Thus says the Lord: “A voice is heard in Ramah, lamentation and bitter weeping. Rachel is weeping for her children, she refuses to be comforted for her children, because they are no more.”
With the nation, we grieve the lives lost and forever changed last night in Thousand Oaks, California when a man armed with a gun opened fire into a crowded bar filled with college students. With this tragedy, the number of mass shootings in the United States in 2018 now stands at 307. In the same time period, there have been 160 fatal shootings within our diocese.
The unrelenting rituals of violence and grief, shock and predictable response (or lack of response) can desensitize us to their horror. But last week, as I presided at the funeral of one precious young man whose promising life was cut short by a bullet, I saw up close the devastating grief caused by gun violence. As I write, family members and friends of those at the bar in Thousand Oaks are awaiting news on their loved ones. “The scene inside is horrific,” a police officer just said on the news. “There is blood everywhere.” May God have mercy.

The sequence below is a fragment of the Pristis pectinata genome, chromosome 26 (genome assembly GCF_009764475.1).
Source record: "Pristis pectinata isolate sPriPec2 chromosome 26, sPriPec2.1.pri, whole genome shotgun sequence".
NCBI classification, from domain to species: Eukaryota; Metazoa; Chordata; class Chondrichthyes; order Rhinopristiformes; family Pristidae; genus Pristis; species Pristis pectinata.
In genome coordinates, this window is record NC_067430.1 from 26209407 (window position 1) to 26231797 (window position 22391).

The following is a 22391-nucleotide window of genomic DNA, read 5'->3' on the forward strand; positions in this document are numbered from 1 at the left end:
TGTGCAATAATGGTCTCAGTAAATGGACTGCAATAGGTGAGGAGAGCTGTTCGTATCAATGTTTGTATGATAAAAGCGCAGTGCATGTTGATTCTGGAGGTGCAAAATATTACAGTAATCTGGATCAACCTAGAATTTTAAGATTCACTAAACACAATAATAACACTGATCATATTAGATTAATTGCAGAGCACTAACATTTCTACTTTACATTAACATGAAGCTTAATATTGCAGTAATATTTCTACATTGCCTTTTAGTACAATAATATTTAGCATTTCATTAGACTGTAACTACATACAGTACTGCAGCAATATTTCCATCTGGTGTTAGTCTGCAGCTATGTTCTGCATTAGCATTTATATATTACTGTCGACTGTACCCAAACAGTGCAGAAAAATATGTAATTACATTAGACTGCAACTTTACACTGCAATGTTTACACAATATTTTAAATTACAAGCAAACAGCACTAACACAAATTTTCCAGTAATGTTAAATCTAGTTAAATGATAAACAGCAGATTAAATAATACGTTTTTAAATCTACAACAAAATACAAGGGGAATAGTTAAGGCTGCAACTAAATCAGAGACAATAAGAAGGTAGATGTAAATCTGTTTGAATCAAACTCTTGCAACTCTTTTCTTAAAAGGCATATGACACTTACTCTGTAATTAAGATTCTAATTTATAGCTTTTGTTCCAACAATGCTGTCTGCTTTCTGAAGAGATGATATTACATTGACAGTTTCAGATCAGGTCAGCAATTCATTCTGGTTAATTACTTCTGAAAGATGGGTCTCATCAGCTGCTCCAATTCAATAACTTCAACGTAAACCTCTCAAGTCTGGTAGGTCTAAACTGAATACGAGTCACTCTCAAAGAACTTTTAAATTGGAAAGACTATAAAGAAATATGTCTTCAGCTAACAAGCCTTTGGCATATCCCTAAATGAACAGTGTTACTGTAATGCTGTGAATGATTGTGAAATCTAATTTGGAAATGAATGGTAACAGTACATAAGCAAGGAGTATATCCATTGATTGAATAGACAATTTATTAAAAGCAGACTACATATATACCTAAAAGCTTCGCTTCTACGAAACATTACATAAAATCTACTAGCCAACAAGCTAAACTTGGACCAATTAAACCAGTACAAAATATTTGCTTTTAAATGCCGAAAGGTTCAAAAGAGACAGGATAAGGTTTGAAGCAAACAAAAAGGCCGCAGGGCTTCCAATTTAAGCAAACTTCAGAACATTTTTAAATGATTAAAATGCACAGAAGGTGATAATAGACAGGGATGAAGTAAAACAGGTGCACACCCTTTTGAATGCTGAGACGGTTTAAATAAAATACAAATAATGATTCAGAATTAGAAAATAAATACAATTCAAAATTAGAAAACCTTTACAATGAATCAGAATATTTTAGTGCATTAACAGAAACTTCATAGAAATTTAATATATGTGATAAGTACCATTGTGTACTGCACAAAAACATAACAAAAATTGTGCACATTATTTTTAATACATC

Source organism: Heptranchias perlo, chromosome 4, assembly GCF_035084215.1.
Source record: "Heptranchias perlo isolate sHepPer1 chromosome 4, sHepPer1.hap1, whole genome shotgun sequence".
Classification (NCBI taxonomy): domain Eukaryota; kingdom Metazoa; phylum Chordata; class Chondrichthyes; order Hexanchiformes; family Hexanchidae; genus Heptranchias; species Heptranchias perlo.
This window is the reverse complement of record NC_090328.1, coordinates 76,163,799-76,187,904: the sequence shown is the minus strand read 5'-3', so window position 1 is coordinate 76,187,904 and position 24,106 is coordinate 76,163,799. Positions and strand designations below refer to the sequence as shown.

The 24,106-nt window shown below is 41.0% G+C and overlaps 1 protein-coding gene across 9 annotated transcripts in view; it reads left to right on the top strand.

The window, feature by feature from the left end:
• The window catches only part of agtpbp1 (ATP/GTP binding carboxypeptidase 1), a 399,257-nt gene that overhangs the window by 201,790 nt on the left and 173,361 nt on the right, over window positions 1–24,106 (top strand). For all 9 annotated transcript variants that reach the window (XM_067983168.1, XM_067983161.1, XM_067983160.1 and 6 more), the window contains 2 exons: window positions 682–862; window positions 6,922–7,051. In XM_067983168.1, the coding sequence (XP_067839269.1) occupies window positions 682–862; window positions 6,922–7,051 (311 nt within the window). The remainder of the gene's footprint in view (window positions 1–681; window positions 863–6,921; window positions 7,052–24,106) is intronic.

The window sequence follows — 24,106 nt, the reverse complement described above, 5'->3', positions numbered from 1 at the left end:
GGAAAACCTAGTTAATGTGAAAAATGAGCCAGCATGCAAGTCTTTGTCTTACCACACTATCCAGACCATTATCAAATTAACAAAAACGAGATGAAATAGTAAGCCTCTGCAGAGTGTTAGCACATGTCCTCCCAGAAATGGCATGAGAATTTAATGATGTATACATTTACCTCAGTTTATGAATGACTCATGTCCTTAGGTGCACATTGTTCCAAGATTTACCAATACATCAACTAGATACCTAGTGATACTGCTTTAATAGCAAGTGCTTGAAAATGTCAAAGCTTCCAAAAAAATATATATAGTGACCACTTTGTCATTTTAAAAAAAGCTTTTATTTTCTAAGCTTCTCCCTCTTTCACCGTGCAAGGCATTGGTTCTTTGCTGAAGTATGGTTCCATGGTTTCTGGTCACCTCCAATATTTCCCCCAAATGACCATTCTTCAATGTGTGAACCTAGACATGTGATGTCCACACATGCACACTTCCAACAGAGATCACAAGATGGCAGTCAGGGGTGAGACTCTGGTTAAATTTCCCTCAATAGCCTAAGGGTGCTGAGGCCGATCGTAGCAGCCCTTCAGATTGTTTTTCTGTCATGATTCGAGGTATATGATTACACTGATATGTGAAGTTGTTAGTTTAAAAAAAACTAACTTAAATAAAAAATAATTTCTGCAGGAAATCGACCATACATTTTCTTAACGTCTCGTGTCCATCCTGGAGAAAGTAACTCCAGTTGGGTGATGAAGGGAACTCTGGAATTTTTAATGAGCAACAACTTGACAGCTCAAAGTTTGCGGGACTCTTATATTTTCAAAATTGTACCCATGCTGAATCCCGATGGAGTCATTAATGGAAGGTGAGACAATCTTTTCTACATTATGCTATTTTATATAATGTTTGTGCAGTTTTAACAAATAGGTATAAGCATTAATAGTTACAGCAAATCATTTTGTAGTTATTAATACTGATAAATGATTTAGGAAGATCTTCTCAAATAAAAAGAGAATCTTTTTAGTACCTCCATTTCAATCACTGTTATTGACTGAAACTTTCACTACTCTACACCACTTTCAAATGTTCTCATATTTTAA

Our faithful response to tragedy is always to pray. But then we are called to act. As a prayerful and sacramental people, we act in the face of tragedy with a hopeful expectancy of change. As your bishop and as a fellow follower of Christ, I renew my commitment to do whatever I can to end the scourge of gun violence that has overtaken our land. I give thanks to God that so many in this diocese also feel called to this work. You are my inspiration.
Together, with our eyes on Jesus and his call to love, we carry on.